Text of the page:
Textron Corp. said yesterday that a memo discussing secret payments to a Ghanaian official was destroyed the day after Textron's then-chairman, G. William Miller, denied knowledge of such payments at a Senate hearing on his nomination to be chairman of the Federal Reserve Board.
The company said the memorandum was destroyed by an unnamed employe last January. The memo concerned the sale of two helicopters to Ghana in 1971 by a division of Textron, Bell Helicopter.
The subject of questionable payments foreign officials to obtain sales was an important issue at Miller's confirmation hearings. Miller repeatedly denied knowing about any such payments.
In a filing with the Securities and Exchange Commission, Textron repeated yesterday its February statement to the Senate Banking Committee that there "was no indication that Textron corporate officers, or G. William Miller in particular, knew of this transaction."
The memorandum in question was written by the then-manager of Bell's international marketing department. It recounted a telephone conversation in which a Bell employe in Ghana told the home office in Fort Worth, Tex., that a military official in Ghana required a payment of about $300,000 as a condition of the sale.
Miller, in testimony before the Senate Banking Committee Jan. 24, said he knew nothing of the Ghana sale - it involved two helicopters worth less than $1.7 million - and would have the company research the sale and report to the committee.
Later, the SEC began an investigation into seevral Textron activities, including a $2.9 million payment to the company's Iranian sales agent. The sales agent, Air Taxi Inc., was allegedly controlled by the then-head of the Iranian air force, and the payment allegedly was made at the same time Bell signed a $500 million helicopter contract with Iran.
In yesterday's statement to the SEC, Textron named none of the employes involved and did not say why the memorandum was destroyed. It also did not say whether the employe who destroyed the document was one of the two employes who knew of the questionable aspects of the Ghanaian sale in 1971.
A spokesman for Textron declined to name any of the employes and would not say whether the employe who destroyed the memorandum was desciplined.
In its Feb. 15 report to the Senate committee, Textron made no mention of the memorandum, although Miller admitted then that the transaction was "strange" and that it "was not handled properly" by Textron employes.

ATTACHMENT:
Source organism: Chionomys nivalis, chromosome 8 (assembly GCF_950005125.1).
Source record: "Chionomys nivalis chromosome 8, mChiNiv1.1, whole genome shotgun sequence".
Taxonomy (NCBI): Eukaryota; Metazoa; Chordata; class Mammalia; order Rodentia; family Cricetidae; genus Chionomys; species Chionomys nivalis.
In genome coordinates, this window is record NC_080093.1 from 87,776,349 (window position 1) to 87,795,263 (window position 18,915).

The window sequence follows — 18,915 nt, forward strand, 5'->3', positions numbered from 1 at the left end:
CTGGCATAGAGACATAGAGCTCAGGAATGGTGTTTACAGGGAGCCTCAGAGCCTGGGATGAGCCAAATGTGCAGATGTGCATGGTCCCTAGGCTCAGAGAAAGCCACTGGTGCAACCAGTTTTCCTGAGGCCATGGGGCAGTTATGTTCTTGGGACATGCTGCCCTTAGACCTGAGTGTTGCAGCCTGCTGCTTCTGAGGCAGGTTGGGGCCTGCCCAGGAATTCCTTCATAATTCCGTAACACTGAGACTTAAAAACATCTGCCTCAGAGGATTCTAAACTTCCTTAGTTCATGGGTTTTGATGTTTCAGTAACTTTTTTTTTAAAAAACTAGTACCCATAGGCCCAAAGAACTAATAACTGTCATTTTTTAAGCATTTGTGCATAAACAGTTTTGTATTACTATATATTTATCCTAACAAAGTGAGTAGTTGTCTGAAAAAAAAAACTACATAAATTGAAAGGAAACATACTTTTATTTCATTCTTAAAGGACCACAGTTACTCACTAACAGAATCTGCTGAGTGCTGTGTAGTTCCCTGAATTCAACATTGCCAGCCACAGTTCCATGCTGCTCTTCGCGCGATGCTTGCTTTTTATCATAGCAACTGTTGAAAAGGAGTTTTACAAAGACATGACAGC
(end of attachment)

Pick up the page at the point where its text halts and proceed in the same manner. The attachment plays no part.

A Federal Reserve Board spokesman said Miller would have no comment on yesterday's revelations. Senate Banking Committee Chairman William Proxmire (D-Wis.) said he was "distressed" and asked the Justice Department to investigate whether destruction of the memo violated any laws.
Textron said the existence of the memorandum came to the attention of company officials during the SEC investigation during "testimony by a Bell employe." The SEC asked Textron to try to locate the document and on May 2, the company said, it discovered that "on Jan. 25, 1978, Bell employe had removed the memorandum from the Bell files and destroyed it."
Textron said it is checking to see whether documents it has filed with other government agencies might be inaccurate.
Bell's then executive vice president, now president, James F. Atkins, rejected the sale because the Ghana military official wanted to overpay about $300,000 and have Bell remit to him the difference between the purchase price and the actual price.
According to the SEC document, the sale was then "restructured" by Bell employes as a sale to its Ghanian sales agent, Tropical Aircraft Sales, for the list price $1,667,608, with an immediate resale to Ghana at a contract price of $1,938,452.
Ghana then sent Bell $1,984,382.62 for payment to Tropical Aircraft. Bell took its share of the sale - $1,667,608.06 for two helicopters and $6,774.56 for freight - and transferred the remaining $310,000 to Tropical's account in a Miami bank.
In its SEC filing Textron said it "has learned from the $310,000 transferred to Tropical, a total of $297,063.42" was sent to the unnamed Ghanaian official.
Miller, in his February reapperance before the Banking Committee after Textron researched the sale, told a similar story. He did not say, however, that the funds were transferred from the sales agent to the Ghanaian official, a transaction that Textron says it learned about later.
Asled whether it appeared to be an improper arrangement, Miller told senators, "On the surface I don't like it at all." He said Bell employes should again have brought the proposed sale to attention of senior Bell officials.